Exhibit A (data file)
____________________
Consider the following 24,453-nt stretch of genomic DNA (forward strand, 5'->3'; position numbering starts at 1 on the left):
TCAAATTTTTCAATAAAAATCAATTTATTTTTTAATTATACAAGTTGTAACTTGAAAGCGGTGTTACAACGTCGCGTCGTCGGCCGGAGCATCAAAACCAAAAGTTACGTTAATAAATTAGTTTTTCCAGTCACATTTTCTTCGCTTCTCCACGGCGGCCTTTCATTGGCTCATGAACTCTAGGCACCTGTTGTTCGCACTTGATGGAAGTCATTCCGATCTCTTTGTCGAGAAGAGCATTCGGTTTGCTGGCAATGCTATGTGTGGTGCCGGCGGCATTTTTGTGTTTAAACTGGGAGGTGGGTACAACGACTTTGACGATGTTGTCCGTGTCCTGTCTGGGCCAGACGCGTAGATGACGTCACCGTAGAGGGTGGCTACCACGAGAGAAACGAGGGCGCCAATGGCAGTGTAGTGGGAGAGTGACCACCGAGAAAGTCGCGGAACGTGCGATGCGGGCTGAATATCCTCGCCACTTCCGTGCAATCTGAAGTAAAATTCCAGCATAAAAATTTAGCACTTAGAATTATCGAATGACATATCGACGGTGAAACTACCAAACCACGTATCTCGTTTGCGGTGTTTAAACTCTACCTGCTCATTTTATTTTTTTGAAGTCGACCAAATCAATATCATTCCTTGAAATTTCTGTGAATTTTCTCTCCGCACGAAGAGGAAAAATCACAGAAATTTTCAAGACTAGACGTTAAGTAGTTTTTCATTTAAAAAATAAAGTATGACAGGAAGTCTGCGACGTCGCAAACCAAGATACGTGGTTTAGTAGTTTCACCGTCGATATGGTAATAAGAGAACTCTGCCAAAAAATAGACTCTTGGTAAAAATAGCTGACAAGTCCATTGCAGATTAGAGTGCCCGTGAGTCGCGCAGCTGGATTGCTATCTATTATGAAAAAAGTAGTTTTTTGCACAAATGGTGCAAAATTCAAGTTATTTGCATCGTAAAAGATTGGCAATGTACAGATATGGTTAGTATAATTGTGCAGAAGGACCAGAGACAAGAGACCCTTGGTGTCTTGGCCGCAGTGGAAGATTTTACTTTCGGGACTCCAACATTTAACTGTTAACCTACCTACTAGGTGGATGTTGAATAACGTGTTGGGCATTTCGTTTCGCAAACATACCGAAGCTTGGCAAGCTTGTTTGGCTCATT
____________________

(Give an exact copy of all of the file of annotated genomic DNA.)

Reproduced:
Consider the following 24,453-nt stretch of genomic DNA (forward strand, 5'->3'; position numbering starts at 1 on the left):
TCAAATTTTTCAATAAAAATCAATTTATTTTTTAATTATACAAGTTGTAACTTGAAAGCGGTGTTACAACGTCGCGTCGTCGGCCGGAGCATCAAAACCAAAAGTTACGTTAATAAATTAGTTTTTCCAGTCACATTTTCTTCGCTTCTCCACGGCGGCCTTTCATTGGCTCATGAACTCTAGGCACCTGTTGTTCGCACTTGATGGAAGTCATTCCGATCTCTTTGTCGAGAAGAGCATTCGGTTTGCTGGCAATGCTATGTGTGGTGCCGGCGGCATTTTTGTGTTTAAACTGGGAGGTGGGTACAACGACTTTGACGATGTTGTCCGTGTCCTGTCTGGGCCAGACGCGTAGATGACGTCACCGTAGAGGGTGGCTACCACGAGAGAAACGAGGGCGCCAATGGCAGTGTAGTGGGAGAGTGACCACCGAGAAAGTCGCGGAACGTGCGATGCGGGCTGAATATCCTCGCCACTTCCGTGCAATCTGAAGTAAAATTCCAGCATAAAAATTTAGCACTTAGAATTATCGAATGACATATCGACGGTGAAACTACCAAACCACGTATCTCGTTTGCGGTGTTTAAACTCTACCTGCTCATTTTATTTTTTTGAAGTCGACCAAATCAATATCATTCCTTGAAATTTCTGTGAATTTTCTCTCCGCACGAAGAGGAAAAATCACAGAAATTTTCAAGACTAGACGTTAAGTAGTTTTTCATTTAAAAAATAAAGTATGACAGGAAGTCTGCGACGTCGCAAACCAAGATACGTGGTTTAGTAGTTTCACCGTCGATATGGTAATAAGAGAACTCTGCCAAAAAATAGACTCTTGGTAAAAATAGCTGACAAGTCCATTGCAGATTAGAGTGCCCGTGAGTCGCGCAGCTGGATTGCTATCTATTATGAAAAAAGTAGTTTTTTGCACAAATGGTGCAAAATTCAAGTTATTTGCATCGTAAAAGATTGGCAATGTACAGATATGGTTAGTATAATTGTGCAGAAGGACCAGAGACAAGAGACCCTTGGTGTCTTGGCCGCAGTGGAAGATTTTACTTTCGGGACTCCAACATTTAACTGTTAACCTACCTACTAGGTGGATGTTGAATAACGTGTTGGGCATTTCGTTTCGCAAACATACCGAAGCTTGGCAAGCTTGTTTGGCTCATT